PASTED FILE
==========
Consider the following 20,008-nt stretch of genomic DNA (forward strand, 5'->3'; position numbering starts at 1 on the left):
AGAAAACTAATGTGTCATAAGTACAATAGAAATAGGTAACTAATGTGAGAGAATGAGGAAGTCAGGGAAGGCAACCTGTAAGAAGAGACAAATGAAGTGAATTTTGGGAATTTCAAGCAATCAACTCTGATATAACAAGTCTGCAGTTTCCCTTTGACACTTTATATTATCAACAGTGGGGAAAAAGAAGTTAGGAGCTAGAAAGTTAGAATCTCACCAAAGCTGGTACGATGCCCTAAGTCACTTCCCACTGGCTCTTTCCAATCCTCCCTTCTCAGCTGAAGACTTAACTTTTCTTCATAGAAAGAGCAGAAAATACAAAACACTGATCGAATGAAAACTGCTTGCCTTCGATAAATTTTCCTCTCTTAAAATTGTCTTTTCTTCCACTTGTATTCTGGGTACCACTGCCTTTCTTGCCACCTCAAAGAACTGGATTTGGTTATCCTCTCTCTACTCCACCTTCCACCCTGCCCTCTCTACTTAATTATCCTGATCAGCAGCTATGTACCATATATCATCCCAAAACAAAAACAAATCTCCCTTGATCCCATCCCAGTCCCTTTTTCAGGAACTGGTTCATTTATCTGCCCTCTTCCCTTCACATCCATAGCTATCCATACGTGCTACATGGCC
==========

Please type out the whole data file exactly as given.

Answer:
Consider the following 20,008-nt stretch of genomic DNA (forward strand, 5'->3'; position numbering starts at 1 on the left):
AGAAAACTAATGTGTCATAAGTACAATAGAAATAGGTAACTAATGTGAGAGAATGAGGAAGTCAGGGAAGGCAACCTGTAAGAAGAGACAAATGAAGTGAATTTTGGGAATTTCAAGCAATCAACTCTGATATAACAAGTCTGCAGTTTCCCTTTGACACTTTATATTATCAACAGTGGGGAAAAAGAAGTTAGGAGCTAGAAAGTTAGAATCTCACCAAAGCTGGTACGATGCCCTAAGTCACTTCCCACTGGCTCTTTCCAATCCTCCCTTCTCAGCTGAAGACTTAACTTTTCTTCATAGAAAGAGCAGAAAATACAAAACACTGATCGAATGAAAACTGCTTGCCTTCGATAAATTTTCCTCTCTTAAAATTGTCTTTTCTTCCACTTGTATTCTGGGTACCACTGCCTTTCTTGCCACCTCAAAGAACTGGATTTGGTTATCCTCTCTCTACTCCACCTTCCACCCTGCCCTCTCTACTTAATTATCCTGATCAGCAGCTATGTACCATATATCATCCCAAAACAAAAACAAATCTCCCTTGATCCCATCCCAGTCCCTTTTTCAGGAACTGGTTCATTTATCTGCCCTCTTCCCTTCACATCCATAGCTATCCATACGTGCTACATGGCC